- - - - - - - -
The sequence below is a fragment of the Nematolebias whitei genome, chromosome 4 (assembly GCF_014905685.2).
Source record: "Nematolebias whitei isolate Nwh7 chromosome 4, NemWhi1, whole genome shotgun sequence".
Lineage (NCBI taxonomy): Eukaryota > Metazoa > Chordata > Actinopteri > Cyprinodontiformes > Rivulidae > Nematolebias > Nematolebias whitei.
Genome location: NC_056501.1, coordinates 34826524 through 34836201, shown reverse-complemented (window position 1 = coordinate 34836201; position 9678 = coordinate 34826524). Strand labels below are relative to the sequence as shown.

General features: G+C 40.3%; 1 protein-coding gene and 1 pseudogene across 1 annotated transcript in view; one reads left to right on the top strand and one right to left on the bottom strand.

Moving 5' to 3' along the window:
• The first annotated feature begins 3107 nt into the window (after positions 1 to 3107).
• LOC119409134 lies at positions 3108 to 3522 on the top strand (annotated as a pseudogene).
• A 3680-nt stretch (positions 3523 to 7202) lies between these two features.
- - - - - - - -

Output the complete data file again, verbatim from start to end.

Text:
The sequence below is a fragment of the Nematolebias whitei genome, chromosome 4 (assembly GCF_014905685.2).
Source record: "Nematolebias whitei isolate Nwh7 chromosome 4, NemWhi1, whole genome shotgun sequence".
Lineage (NCBI taxonomy): Eukaryota > Metazoa > Chordata > Actinopteri > Cyprinodontiformes > Rivulidae > Nematolebias > Nematolebias whitei.
Genome location: NC_056501.1, coordinates 34826524 through 34836201, shown reverse-complemented (window position 1 = coordinate 34836201; position 9678 = coordinate 34826524). Strand labels below are relative to the sequence as shown.

General features: G+C 40.3%; 1 protein-coding gene and 1 pseudogene across 1 annotated transcript in view; one reads left to right on the top strand and one right to left on the bottom strand.

Moving 5' to 3' along the window:
• The first annotated feature begins 3107 nt into the window (after positions 1 to 3107).
• LOC119409134 lies at positions 3108 to 3522 on the top strand (annotated as a pseudogene).
• A 3680-nt stretch (positions 3523 to 7202) lies between these two features.